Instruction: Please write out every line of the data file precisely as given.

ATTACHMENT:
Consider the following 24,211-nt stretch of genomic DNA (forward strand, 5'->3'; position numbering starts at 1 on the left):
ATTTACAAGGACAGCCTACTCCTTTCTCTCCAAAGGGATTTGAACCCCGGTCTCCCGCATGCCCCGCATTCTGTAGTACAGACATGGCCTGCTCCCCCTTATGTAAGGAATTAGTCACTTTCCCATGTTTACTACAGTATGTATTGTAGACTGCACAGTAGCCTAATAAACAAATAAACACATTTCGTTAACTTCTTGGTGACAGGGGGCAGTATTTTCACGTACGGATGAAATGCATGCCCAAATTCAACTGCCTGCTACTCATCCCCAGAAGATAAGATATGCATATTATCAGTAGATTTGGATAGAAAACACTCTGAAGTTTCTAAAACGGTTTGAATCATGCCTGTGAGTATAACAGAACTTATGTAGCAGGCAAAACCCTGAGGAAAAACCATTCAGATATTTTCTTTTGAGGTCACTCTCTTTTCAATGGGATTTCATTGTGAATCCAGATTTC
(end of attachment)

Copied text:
Consider the following 24,211-nt stretch of genomic DNA (forward strand, 5'->3'; position numbering starts at 1 on the left):
ATTTACAAGGACAGCCTACTCCTTTCTCTCCAAAGGGATTTGAACCCCGGTCTCCCGCATGCCCCGCATTCTGTAGTACAGACATGGCCTGCTCCCCCTTATGTAAGGAATTAGTCACTTTCCCATGTTTACTACAGTATGTATTGTAGACTGCACAGTAGCCTAATAAACAAATAAACACATTTCGTTAACTTCTTGGTGACAGGGGGCAGTATTTTCACGTACGGATGAAATGCATGCCCAAATTCAACTGCCTGCTACTCATCCCCAGAAGATAAGATATGCATATTATCAGTAGATTTGGATAGAAAACACTCTGAAGTTTCTAAAACGGTTTGAATCATGCCTGTGAGTATAACAGAACTTATGTAGCAGGCAAAACCCTGAGGAAAAACCATTCAGATATTTTCTTTTGAGGTCACTCTCTTTTCAATGGGATTTCATTGTGAATCCAGATTTC